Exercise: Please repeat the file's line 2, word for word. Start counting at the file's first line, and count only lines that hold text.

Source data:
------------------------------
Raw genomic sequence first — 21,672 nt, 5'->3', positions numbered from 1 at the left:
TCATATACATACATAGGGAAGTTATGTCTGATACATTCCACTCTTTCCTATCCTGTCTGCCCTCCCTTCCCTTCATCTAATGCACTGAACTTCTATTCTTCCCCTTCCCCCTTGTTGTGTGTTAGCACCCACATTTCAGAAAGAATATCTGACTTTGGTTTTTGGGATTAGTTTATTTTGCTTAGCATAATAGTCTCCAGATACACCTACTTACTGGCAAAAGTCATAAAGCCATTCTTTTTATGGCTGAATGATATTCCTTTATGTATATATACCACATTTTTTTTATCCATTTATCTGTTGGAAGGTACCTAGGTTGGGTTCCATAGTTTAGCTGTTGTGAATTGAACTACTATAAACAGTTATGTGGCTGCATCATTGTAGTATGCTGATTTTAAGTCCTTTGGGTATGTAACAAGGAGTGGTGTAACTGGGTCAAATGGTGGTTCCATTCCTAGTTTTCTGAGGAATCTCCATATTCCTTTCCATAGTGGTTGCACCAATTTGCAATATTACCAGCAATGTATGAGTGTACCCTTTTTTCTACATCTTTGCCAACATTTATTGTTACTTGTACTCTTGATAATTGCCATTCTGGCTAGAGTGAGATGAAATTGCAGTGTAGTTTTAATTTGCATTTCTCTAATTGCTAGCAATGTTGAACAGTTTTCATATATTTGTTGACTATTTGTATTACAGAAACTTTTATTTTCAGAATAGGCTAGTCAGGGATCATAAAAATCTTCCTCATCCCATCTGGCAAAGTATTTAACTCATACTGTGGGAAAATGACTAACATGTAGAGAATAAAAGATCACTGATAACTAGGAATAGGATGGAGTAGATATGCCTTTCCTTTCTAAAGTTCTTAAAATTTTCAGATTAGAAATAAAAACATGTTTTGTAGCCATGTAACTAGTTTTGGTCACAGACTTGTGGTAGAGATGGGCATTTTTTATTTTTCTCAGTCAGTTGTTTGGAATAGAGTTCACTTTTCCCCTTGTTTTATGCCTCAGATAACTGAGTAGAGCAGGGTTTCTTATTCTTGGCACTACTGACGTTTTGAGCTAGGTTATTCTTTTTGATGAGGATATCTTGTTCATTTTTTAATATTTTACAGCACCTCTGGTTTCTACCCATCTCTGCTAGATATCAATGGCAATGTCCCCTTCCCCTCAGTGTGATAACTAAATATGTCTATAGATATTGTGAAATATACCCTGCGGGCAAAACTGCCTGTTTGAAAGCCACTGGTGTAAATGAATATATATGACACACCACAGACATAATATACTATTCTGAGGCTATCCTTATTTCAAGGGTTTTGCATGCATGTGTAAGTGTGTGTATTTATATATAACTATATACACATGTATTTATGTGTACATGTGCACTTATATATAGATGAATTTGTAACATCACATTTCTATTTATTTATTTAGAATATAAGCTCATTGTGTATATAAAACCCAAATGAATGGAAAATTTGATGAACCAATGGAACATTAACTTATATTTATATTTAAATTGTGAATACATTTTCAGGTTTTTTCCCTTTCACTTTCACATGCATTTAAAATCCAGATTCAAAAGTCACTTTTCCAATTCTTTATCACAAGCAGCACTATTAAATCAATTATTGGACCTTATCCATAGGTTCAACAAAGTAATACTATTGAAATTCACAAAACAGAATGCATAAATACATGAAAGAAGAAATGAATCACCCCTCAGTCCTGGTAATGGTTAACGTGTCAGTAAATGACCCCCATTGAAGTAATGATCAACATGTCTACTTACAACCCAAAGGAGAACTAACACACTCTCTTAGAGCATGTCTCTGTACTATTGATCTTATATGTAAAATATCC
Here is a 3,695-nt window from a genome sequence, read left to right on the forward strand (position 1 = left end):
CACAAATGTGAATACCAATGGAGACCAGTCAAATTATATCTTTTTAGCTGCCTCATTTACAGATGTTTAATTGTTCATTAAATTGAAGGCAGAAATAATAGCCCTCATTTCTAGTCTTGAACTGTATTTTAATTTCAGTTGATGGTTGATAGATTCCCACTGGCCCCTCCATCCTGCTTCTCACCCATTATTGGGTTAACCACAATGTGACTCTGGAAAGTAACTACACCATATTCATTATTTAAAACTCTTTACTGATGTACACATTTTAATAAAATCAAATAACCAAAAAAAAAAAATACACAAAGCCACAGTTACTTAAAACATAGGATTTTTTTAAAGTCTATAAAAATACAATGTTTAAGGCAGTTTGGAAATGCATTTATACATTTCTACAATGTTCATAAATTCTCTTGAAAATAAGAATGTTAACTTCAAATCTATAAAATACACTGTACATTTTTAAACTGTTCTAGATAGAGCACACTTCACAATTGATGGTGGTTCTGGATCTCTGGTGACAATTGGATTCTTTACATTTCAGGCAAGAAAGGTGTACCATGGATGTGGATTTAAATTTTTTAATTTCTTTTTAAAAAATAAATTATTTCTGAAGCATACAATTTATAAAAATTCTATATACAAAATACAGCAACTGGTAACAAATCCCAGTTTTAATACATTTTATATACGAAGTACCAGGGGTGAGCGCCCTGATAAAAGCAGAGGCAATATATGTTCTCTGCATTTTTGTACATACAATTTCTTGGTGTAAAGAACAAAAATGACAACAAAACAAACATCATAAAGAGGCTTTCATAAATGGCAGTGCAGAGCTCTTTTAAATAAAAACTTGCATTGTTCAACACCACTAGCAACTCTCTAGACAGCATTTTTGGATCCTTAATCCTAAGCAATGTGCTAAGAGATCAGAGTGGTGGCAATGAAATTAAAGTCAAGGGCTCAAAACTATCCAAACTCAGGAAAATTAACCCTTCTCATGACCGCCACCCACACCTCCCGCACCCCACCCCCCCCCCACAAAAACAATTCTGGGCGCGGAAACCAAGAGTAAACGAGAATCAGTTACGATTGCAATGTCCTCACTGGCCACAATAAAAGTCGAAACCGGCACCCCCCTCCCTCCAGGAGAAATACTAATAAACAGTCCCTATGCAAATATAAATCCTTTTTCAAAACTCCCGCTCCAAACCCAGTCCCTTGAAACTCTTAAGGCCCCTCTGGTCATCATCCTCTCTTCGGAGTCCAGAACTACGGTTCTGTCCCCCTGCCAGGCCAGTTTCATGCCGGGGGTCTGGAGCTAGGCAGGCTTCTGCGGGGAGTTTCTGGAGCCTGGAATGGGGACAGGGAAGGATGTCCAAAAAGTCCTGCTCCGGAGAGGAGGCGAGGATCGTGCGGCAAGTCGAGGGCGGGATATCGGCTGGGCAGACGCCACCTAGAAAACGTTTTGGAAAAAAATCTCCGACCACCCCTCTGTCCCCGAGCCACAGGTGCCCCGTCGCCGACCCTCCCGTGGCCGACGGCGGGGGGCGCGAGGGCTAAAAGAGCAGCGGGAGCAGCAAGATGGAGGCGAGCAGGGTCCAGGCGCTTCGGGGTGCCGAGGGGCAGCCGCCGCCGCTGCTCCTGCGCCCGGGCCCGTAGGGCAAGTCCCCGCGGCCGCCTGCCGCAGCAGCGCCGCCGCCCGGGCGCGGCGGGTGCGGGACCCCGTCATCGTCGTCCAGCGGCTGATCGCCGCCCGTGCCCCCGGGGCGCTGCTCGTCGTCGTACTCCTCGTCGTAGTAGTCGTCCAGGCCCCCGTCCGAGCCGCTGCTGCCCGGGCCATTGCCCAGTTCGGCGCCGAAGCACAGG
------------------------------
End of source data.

TCATATACATACATAGGGAAGTTATGTCTGATACATTCCACTCTTTCCTATCCTGTCTGCCCTCCCTTCCCTTCATCTAATGCACTGAACTTCTATTCTTCCCCTTCCCCCTTGTTGTGTGTTAGCACCCACATTTCAGAAAGAATATCTGACTTTGGTTTTTGGGATTAGTTTATTTTGCTTAGCATAATAGTCTCCAGATACACCTACTTACTGGCAAAAGTCATAAAGCCATTCTTTTTATGGCTGAATGATATTCCTTTATGTATATATACCACATTTTTTTTATCCATTTATCTGTTGGAAGGTACCTAGGTTGGGTTCCATAGTTTAGCTGTTGTGAATTGAACTACTATAAACAGTTATGTGGCTGCATCATTGTAGTATGCTGATTTTAAGTCCTTTGGGTATGTAACAAGGAGTGGTGTAACTGGGTCAAATGGTGGTTCCATTCCTAGTTTTCTGAGGAATCTCCATATTCCTTTCCATAGTGGTTGCACCAATTTGCAATATTACCAGCAATGTATGAGTGTACCCTTTTTTCTACATCTTTGCCAACATTTATTGTTACTTGTACTCTTGATAATTGCCATTCTGGCTAGAGTGAGATGAAATTGCAGTGTAGTTTTAATTTGCATTTCTCTAATTGCTAGCAATGTTGAACAGTTTTCATATATTTGTTGACTATTTGTATTACAGAAACTTTTATTTTCAGAATAGGCTAGTCAGGGATCATAAAAATCTTCCTCATCCCATCTGGCAAAGTATTTAACTCATACTGTGGGAAAATGACTAACATGTAGAGAATAAAAGATCACTGATAACTAGGAATAGGATGGAGTAGATATGCCTTTCCTTTCTAAAGTTCTTAAAATTTTCAGATTAGAAATAAAAACATGTTTTGTAGCCATGTAACTAGTTTTGGTCACAGACTTGTGGTAGAGATGGGCATTTTTTATTTTTCTCAGTCAGTTGTTTGGAATAGAGTTCACTTTTCCCCTTGTTTTATGCCTCAGATAACTGAGTAGAGCAGGGTTTCTTATTCTTGGCACTACTGACGTTTTGAGCTAGGTTATTCTTTTTGATGAGGATATCTTGTTCATTTTTTAATATTTTACAGCACCTCTGGTTTCTACCCATCTCTGCTAGATATCAATGGCAATGTCCCCTTCCCCTCAGTGTGATAACTAAATATGTCTATAGATATTGTGAAATATACCCTGCGGGCAAAACTGCCTGTTTGAAAGCCACTGGTGTAAATGAATATATATGACACACCACAGACATAATATACTATTCTGAGGCTATCCTTATTTCAAGGGTTTTGCATGCATGTGTAAGTGTGTGTATTTATATATAACTATATACACATGTATTTATGTGTACATGTGCACTTATATATAGATGAATTTGTAACATCACATTTCTATTTATTTATTTAGAATATAAGCTCATTGTGTATATAAAACCCAAATGAATGGAAAATTTGATGAACCAATGGAACATTAACTTATATTTATATTTAAATTGTGAATACATTTTCAGGTTTTTTCCCTTTCACTTTCACATGCATTTAAAATCCAGATTCAAAAGTCACTTTTCCAATTCTTTATCACAAGCAGCACTATTAAATCAATTATTGGACCTTATCCATAGGTTCAACAAAGTAATACTATTGAAATTCACAAAACAGAATGCATAAATACATGAAAGAAGAAATGAATCACCCCTCAGTCCTGGTAATGGTTAACGTGTCAGTAAATGACCCCCATTGAAGTAATGATCAACATGTCTACTTACAACCCAAAGGAGAACTAACACACTCTCTTAGAGCATGTCTCTGTACTATTGATCTTATATGTAAAATATCC